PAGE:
Killed in action aged 25
No known grave

Geoffrey Hamilton was born at Westfield, Poynton, Cheshire, elder son of Ernest and Alice Bagshawe of Ford Hall, Chapel-en-le-Frith, and Poise House, Hazel Grove.

(His father, a cotton spinner and manufacturer, was born Ernest Carver, the grandson of the founder of Hollins Mill Company, and the son of Thomas Carver, a well-known Manchester philanthropist. Alice was the daughter of W G Greaves-Bagshaw, when he died in 1914 she inherited Ford Hall, and Ernest, Alice and their children changed their surname, by deed poll, to Bagshawe.)

Geoffrey was educated at Harrow (where he was known as Carver) and Christ Church 1907-11 and then obtained a commission in the 1st Dragoons, serving as a 2nd Lieutenant in South Africa. When the Regiment returned to Britain in 1913 he left the army and went to farm in Rhodesia. On the declaration of War in August 1914 he immediately returned and rejoined his unit, going to France the following month. On 11 November Geoffrey was wounded in the leg by shrapnel and invalided home to recover. He rejoined his regiment, in the Ypres salient, only a few weeks before he was killed. Fighting around Ypres had been intense since 22 April, when the Germans launched a massive assault, involving the use of poison gas for the first time in history. Casualties had been so heavy that the cavalry was pressed into action to serve in the trenches as infantry.

2nd Lieutenant GH BagshaweOn 13 May Geoffrey’s unit was in the support trenches, just behind the front line, north of Bellewaarde Lake, near Hooge (a couple of kilometres from the town centre). At 4am an intense German bombardment rained down on their positions, causing many casualties. Three hours later, they received orders to immediately move forward down the trench system to support the 3rd Dragoons, who were reported to have been forced to withdraw from the front line by an enemy infantry attack. When they arrived, they learnt the information was wrong and they started to make their way back to their original positions. Once again, they were caught by another barrage of shells and further casualties were suffered. More than 20 men were killed that day, and about 150 wounded.

The news of Geoffrey’s death came to Hazel Grove police station by telegram on 16 May. His family was in London at the time, so the news was received by their gardener. A letter in Geoffrey’s service file from the War Office says that he had been buried “in the open near the road south of Square i.11.b, Map Sheet 28”.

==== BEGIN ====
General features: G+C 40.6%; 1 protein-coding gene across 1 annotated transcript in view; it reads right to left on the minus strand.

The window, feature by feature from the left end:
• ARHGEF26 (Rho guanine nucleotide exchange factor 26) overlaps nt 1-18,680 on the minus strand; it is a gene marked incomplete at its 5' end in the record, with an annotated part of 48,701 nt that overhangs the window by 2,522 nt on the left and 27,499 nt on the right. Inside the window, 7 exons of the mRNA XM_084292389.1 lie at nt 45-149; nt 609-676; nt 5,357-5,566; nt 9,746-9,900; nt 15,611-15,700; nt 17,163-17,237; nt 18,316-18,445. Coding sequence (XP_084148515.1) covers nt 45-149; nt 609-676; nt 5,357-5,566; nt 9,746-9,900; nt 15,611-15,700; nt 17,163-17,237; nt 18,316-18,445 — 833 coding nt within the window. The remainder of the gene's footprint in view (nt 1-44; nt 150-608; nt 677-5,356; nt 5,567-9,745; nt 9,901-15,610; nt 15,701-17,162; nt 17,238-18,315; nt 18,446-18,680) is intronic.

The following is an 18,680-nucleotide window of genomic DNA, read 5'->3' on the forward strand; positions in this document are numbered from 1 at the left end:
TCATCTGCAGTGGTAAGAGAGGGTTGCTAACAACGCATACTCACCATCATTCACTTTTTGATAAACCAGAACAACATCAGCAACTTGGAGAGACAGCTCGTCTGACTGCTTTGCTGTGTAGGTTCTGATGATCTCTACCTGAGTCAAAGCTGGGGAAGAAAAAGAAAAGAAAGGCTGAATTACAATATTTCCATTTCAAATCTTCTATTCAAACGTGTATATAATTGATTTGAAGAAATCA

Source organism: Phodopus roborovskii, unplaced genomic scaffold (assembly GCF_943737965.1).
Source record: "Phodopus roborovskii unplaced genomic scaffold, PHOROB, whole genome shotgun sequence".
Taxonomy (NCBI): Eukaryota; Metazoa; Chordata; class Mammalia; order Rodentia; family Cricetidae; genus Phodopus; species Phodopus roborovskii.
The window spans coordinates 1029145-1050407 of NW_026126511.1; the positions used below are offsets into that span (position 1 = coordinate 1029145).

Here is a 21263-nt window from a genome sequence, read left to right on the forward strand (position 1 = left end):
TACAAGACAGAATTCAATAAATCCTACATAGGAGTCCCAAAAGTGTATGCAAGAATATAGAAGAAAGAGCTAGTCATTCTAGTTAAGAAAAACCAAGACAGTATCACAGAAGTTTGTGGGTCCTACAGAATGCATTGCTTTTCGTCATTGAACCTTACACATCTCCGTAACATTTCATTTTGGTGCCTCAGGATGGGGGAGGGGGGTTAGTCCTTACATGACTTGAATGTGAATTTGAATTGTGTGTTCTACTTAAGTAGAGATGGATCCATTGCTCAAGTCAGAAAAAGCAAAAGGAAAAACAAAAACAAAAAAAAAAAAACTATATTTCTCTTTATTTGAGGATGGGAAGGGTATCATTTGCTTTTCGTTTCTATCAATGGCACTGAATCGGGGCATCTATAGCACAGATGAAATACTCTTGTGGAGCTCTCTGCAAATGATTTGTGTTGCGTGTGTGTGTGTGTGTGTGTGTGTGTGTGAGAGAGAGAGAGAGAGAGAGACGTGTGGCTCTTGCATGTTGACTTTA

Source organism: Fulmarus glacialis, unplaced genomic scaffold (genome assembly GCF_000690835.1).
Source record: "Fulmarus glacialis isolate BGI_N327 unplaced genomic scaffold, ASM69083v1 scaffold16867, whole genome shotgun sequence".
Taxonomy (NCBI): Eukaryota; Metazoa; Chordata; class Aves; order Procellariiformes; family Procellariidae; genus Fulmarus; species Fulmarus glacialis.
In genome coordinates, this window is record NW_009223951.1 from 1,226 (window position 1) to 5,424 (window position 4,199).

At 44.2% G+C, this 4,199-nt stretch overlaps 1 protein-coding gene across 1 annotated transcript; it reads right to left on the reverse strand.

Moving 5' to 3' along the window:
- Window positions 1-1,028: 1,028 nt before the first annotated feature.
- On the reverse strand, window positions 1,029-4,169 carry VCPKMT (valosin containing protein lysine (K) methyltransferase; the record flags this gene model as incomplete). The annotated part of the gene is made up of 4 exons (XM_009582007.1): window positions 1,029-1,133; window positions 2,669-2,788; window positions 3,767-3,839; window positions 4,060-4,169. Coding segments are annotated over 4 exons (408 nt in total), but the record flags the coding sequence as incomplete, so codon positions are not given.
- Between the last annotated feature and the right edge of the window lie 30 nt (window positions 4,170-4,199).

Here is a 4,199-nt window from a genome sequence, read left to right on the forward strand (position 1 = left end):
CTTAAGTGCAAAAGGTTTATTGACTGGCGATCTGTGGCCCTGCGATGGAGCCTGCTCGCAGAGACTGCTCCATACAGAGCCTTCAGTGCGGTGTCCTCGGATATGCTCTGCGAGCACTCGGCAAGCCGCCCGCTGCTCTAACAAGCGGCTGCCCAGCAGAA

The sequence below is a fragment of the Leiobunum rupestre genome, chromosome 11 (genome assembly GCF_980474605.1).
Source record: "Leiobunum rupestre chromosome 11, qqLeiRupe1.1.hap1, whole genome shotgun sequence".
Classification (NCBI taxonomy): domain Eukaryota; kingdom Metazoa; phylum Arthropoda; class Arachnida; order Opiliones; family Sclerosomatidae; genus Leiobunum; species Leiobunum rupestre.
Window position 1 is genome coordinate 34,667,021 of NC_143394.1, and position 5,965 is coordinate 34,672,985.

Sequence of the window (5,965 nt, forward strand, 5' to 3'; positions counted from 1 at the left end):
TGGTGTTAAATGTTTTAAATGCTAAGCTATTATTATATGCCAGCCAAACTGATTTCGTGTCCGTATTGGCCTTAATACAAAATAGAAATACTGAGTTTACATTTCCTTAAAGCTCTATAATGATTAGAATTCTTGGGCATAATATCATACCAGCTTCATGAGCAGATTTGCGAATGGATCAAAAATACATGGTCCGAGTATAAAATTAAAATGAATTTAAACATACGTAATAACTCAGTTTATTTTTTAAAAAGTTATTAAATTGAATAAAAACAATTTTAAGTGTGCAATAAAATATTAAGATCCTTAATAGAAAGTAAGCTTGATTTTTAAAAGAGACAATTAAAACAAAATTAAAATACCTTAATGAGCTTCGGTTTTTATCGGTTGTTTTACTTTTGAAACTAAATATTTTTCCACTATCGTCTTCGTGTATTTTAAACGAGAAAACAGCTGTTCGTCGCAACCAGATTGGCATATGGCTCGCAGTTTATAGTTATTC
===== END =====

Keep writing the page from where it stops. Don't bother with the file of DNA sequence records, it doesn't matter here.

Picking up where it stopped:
An examination of a trench map of the time suggests this is about 4 kilometres east of the town of Ypres and must be near the road which ran down the western side of “Railway Wood”. In the years of fighting that followed, the location of his grave was lost, and he is now commemorated on Panel 5 of the Memorial to the Missing at the Menin Gate.

A senior Officer of his Regiment wrote to his father: —
"In your son we have lost as good a troop leader as there ever was in the Regiment, absolutely cool and undisturbed under the most trying circumstances, knowing not the meaning of the word fear; well loved and rightly, highly esteemed and deeply regretted by Officers and all ranks of the Regiment. He has died a gallant death, in a good and just cause — and I can only say I most deeply regret him as a friend and as an invaluable officer. We, alas, lost heavily in the Regiment — out of 340 all ranks, there remained this morning, I believe, 180. The General told me tonight they fought right gallantly and that is the only point we can be thankful for. May we in our turn do as well."

His Major wrote : — " We have all lost a dear comrade."

It is thought Geoffrey did not leave a Will as his father was granted administration of the estate @ £712 4s 7d. His estate included £260.2.8d (deposited with Messrs Cox & Co) and £427.1.11d (with the Standard Bank of South Africa), the total being worth over £35,000 at 2010 values.

Further information about Geoffrey, including a photograph, can be found in the books “Hazel Grove to Armageddon” by John Eaton and “Remembered” by P Clarke, A Cook and J Bintliff.